Apple reveals larger iPhones and smartwatch
CUPERTINO, Calif. (AP) — For the first time in years, Apple's iPhones weren't the star of the show. Apple unveiled a smartwatch on Tuesday, a wearable device that marks the company's first major entry in a new product category since the iPad's debut in 2010.
The move is significant because of recent questions about whether Apple still has a knack for innovating following the 2011 death of co-founder Steve Jobs.
The device's introduction upstaged the company's two new, larger iPhones, which won't just have bigger screens; they'll have a new, horizontal viewing mode to take advantage of the larger display.
The iPhone 6 will have a screen measuring 4.7 inches, while the iPhone 6 Plus will be 5.5 inches. In both cases, app developers will be able to design apps that can be viewed differently when the phone is held horizontally.
Apple also introduced a system for using the phone to make credit card payments at retail stores.
American recovery drives the dollar sharply higher
NEW YORK (AP) — In the world of currencies, the dollar is starting to look like a safe home in a tough neighborhood.
A strengthening American economy, combined with a gloomy outlook for growth elsewhere, is pushing the U.S. currency sharply higher.
The dollar is up 6.4 percent against a group of major currencies since the start of May and has risen in three of the past four months. The U.S. currency climbed Tuesday to its highest level in six years against the Japanese yen, and it's trading at its highest level in 14 months against the euro.
A continued run-up could mean lower prices for imported cars and crude oil. On the other hand, it could also crimp profits for U.S. companies as their goods become pricier overseas.
Letting your car find a spot and park itself
DETROIT (AP) — With a thumb swipe on a smartphone, your car one day will be able to drive into a parking deck, find an open spot and back into a space — all by itself.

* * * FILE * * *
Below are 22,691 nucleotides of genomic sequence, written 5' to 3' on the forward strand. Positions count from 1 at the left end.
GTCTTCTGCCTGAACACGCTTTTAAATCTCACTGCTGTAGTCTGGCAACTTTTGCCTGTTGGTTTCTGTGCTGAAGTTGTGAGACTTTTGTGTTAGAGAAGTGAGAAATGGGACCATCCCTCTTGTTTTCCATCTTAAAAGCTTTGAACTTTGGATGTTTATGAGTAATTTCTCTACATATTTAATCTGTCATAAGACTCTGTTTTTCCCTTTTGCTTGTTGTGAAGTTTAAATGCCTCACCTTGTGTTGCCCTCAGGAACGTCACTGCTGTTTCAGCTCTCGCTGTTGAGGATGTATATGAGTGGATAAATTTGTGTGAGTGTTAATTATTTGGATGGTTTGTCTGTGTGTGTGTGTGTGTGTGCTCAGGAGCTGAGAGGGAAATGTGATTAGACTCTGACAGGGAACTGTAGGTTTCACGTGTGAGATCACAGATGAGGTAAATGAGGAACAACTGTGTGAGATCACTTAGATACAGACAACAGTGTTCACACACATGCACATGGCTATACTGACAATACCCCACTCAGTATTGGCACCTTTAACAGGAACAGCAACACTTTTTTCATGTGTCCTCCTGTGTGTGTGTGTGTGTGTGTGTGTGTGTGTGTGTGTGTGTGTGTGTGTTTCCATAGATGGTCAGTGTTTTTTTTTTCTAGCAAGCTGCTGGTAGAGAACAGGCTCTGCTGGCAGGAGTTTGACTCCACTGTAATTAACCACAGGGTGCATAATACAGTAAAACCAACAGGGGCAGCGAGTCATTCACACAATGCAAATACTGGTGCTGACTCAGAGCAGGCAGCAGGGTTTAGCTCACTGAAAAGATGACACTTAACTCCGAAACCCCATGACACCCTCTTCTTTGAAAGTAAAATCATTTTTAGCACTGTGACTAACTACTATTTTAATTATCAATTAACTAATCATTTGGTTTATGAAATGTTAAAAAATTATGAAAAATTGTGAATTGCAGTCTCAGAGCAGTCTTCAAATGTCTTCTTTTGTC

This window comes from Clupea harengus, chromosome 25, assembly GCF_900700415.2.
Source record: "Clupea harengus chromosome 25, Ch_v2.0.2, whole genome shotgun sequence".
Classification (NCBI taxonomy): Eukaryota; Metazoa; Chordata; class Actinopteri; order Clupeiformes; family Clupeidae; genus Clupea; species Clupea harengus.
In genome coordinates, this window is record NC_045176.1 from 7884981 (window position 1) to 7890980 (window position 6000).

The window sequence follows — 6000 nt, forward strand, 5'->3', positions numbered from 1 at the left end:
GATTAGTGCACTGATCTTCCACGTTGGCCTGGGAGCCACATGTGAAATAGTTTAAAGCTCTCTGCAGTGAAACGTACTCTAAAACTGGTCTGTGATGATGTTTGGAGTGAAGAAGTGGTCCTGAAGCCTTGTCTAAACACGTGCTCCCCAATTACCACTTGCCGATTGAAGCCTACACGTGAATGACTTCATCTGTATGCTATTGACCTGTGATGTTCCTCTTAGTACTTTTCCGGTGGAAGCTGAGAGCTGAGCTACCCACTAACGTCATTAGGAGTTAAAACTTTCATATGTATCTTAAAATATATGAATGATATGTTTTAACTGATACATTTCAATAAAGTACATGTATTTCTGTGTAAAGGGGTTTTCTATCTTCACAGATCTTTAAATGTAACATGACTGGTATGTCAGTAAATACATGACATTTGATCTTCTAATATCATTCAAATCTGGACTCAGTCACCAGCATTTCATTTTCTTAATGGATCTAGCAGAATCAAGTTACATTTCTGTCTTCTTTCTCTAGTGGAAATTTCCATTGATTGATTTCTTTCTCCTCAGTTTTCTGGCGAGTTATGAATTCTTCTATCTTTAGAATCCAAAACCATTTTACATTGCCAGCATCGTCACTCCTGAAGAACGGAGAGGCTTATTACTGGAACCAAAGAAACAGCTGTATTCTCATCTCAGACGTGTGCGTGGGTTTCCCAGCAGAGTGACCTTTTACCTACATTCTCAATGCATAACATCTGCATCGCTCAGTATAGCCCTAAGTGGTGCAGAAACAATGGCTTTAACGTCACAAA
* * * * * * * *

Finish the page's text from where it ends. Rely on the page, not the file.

Technology being honed by French auto parts maker Valeo uses a dozen ultrasonic sound-wave sensors, 360-degree cameras and a laser scanner to safely park within a few centimeters of other vehicles. Then, when you're done with dinner or a business meeting, the car will return to you after another swipe of the thumb.
The potential benefits are plenty. More orderly parking means less congestion. Drivers are spared the time and frustration of the hunt for a spot. Parking lots can squeeze more vehicles into limited space.
Recall dilemma: What to do if parts aren't ready
Automakers have recalled more than 40 million cars and trucks in the U.S. so far this year, shattering the full-year record set in 2004, and many were for serious safety issues.
But often the first recall notices go out before parts are made, leaving car owners in a quandary: their cars have issues serious enough to cause a recall, yet they can't be fixed for months or even a year. The notices tell people to wait for another notice telling them parts are ready.
As Scots eye independence, rest of UK gets nervous
BERWICK-UPON-TWEED, England (AP) — All Gavin Jones has to do is scan the shelves of his impossibly quaint shop on England's border with Scotland to know he'll have a big problem if the Scots declare independence next week.
There are teddy bears in Campbell clan tartans and shelves of shortbread from Scotland — just above the red jams made in England. After independence, the Scottish goods could be subject to import duties, and customers might start paying in two different currencies. Business in Berwick-upon-Tweed, England's northernmost town, could soon be crushed by bank transaction costs.
Berwickers like to think of themselves as neither English nor Scottish. Little wonder: this enclave has changed hands 13 times over the centuries. But there is no getting away from the fact that the locals in Berwick could be dramatically affected by the Sept. 18 referendum.
Economic forecast in much of world: Dim to gloomy
WASHINGTON (AP) — The Great Recession officially ended more than five years ago. Yet the feeling of many people around the world can be summarized in one word: Gloom.
In a survey of 48,643 people in 44 countries out Tuesday, the Pew Research Center found that 60 percent say their own country's economy is performing poorly.